Pellegrino is 53, but could pass for 15 years younger. He's slight and lively, with dark, bushy hair, high sharp cheekbones and a surprisingly deep, gravelly voice he uses to striking effect on stage. Up on the scaffold, he wields his drywall knife with practiced strokes; when he's filled the cracks in one section, he shimmies his hips to buck the scaffolding a foot or two to the next.

The dramatic visuals, the eccentric locomotion, the precise and rhythmic actions ... it all might be a sequence from one of his shows. Pellegrino even dresses the same to perform. He sees his theater pieces less as narratives than as musical compositions. The productions have included such elements as numbers scored for drywall knives and the image of Pellegrino himself, as a Prometheus figure, plastered to a rock. The prop rock, in fact, stood upon this very piece of scaffolding.

But this morning the scaffolding is merely a tool.

Pellegrino began plastering in 1979, after buying a fixer-upper in Polish Hill, his first house in Pittsburgh. He'd grown up in the Mon Valley coal town of New Eagle, the son of an Italian immigrant. "Don't ever be a plasterer," the old man told him, warning of back-breaking labor. "It's terrible, miserable work." But plastering his own home, Pellegrino discovered a craft that matched his own personality. "You have to do it fast and you have to do it with your wits," he says. "There's something that appeals to me about something that doesn't give you a second chance. I've always been the sort of person that likes to do things on the fly."

His turn to theater had been more drawn-out. One formative experience was a Finley Junior High drama-club trip to A Midsummer Night's Dream at the Pittsburgh Playhouse. It was the late '60s. A body-suited Puck summoned the production's incidental music by dropping coins in a jukebox; the actors performed upon a revolving stage. "They're running against the thing turning, and it was like, 'Whoa,'" says Pellegrino. "I was totally beside myself. It never left my psyche."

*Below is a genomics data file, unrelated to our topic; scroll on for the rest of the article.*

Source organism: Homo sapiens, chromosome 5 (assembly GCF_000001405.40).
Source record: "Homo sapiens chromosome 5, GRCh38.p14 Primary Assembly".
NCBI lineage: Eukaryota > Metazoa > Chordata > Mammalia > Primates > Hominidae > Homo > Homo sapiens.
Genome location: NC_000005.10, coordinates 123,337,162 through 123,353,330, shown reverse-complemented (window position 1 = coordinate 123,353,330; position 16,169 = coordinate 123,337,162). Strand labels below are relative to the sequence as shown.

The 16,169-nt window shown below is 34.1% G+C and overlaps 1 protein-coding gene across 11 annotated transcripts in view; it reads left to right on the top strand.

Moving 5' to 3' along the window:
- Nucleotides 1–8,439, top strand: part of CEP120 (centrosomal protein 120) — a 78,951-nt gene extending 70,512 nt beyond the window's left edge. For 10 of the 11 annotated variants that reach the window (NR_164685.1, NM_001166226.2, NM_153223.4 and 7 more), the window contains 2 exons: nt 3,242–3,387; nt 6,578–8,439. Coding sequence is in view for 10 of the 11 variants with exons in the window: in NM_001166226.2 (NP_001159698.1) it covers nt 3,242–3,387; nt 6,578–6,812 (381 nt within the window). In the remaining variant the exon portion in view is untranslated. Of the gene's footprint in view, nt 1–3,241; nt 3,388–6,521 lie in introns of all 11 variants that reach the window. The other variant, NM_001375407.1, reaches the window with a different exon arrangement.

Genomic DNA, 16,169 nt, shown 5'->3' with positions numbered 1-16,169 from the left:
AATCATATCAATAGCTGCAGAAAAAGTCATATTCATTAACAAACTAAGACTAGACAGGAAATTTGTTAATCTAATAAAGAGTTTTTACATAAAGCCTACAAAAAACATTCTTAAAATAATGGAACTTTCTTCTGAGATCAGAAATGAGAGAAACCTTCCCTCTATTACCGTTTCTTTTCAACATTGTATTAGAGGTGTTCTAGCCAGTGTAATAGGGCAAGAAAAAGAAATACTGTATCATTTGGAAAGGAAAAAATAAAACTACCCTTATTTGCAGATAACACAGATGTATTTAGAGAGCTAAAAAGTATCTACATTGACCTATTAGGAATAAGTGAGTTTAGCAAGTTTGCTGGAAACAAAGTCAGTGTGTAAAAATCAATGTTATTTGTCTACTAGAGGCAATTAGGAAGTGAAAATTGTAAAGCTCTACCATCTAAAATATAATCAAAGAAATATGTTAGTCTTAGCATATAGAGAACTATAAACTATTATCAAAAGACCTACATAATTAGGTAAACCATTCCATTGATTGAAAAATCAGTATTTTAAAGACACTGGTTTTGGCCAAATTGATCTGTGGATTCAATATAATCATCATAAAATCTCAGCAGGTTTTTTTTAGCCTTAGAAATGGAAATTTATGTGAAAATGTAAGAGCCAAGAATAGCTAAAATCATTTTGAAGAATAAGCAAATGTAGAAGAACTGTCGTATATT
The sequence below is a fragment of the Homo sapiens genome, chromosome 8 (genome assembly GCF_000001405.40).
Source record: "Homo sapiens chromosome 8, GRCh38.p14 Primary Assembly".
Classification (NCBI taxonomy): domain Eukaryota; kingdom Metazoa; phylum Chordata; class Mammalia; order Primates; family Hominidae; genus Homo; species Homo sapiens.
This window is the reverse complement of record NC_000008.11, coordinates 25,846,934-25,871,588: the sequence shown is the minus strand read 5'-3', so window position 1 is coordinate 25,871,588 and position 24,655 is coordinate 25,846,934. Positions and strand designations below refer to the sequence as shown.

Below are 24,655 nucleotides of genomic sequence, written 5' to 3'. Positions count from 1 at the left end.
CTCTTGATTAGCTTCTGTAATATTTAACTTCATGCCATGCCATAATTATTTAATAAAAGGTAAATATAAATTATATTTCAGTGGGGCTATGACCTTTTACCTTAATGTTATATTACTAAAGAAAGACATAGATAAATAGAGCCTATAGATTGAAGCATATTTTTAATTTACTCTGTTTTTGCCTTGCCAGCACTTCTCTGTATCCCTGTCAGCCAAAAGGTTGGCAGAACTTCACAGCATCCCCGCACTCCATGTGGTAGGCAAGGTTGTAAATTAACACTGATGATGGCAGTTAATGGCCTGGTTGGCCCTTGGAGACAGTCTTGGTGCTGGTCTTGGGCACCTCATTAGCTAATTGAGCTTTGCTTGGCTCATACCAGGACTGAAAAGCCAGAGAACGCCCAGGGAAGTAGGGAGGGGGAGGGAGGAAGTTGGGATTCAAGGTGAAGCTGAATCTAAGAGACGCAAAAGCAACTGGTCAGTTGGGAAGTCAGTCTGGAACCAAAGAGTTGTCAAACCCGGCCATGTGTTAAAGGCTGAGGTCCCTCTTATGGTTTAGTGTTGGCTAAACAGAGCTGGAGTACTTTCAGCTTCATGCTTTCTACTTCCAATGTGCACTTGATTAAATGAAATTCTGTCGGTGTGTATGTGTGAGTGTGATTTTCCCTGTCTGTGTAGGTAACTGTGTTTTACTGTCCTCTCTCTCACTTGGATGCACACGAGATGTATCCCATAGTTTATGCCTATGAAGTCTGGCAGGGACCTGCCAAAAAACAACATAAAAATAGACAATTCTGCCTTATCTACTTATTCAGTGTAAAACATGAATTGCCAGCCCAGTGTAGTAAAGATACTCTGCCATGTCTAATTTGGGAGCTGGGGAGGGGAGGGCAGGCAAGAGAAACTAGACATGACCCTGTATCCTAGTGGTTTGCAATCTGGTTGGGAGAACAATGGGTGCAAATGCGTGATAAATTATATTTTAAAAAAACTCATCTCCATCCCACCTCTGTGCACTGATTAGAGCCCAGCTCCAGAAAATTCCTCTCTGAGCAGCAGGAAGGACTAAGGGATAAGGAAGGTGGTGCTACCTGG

In 1971, the summer before Pellegrino became the first in his family to attend college, he worked on the technical crew for an opera production in Baltimore. "These people were all addicted," he says. "When I came back, I was primed." The second day of classes on the University of Pittsburgh's main campus, he switched his major from engineering to theater and never looked back.

Summers during college he worked on a labor gang at U.S. Steel's Carrie Furnace, in Rankin; the rest of the time it was experimental theater.

With a profusion of local groups including Pitt's 99 Cent Floating Theatre Company, the '70s were a good time for envelope-pushing performances in public spaces and other nontraditional venues. As a kid, Pellegrino took accordion lessons; now he composed an opera based on Herman Hesse's Steppenwolf. Another avant-garde influence was the 1976 Philip Glass-scored opera Einstein on the Beach, with its plotless musings on physics, nuclear weapons and AM radio. "It was like, 'Jesus Christ, this is the future,'" says Pellegrino.

In grad school ... University of Maryland, Peabody University, American University ... Pellegrino's original efforts sometimes incorporated dozens of choreographed dancers. His "Jeff Jones" cycle of plays had a hero in a wheelchair; one of the plays was staged on a roof, at night.

Returning to Pittsburgh in 1979, Pellegrino found a burgeoning scene, including the fledgling City Theatre. But mostly, he did his own thing. Arts funding was readily available; one commission, from The Mattress Factory, let him block off a North Side street for a choreographed show that included slide projections, 20 dancers and a dancing pick-up truck.

Pellegrino's one-man show A Night in Pittsburgh found admirers including filmmaker Tony Buba, and the two began collaborating. Probably Pellegrino's most widely seen performance is his accordion-driven rendition of "Jumpin' Jack Flash" in Buba's 1981 short "Mill Hunk Herald": It starts solo, Pellegrino and button-box atop a barroom pool table, and ends with him leading the Gen. Braddock High School marching band in its final performance. (The idea, says Buba, was to use the Rolling Stones' classic to spoof the pied-piper role pop stars play in the culture.)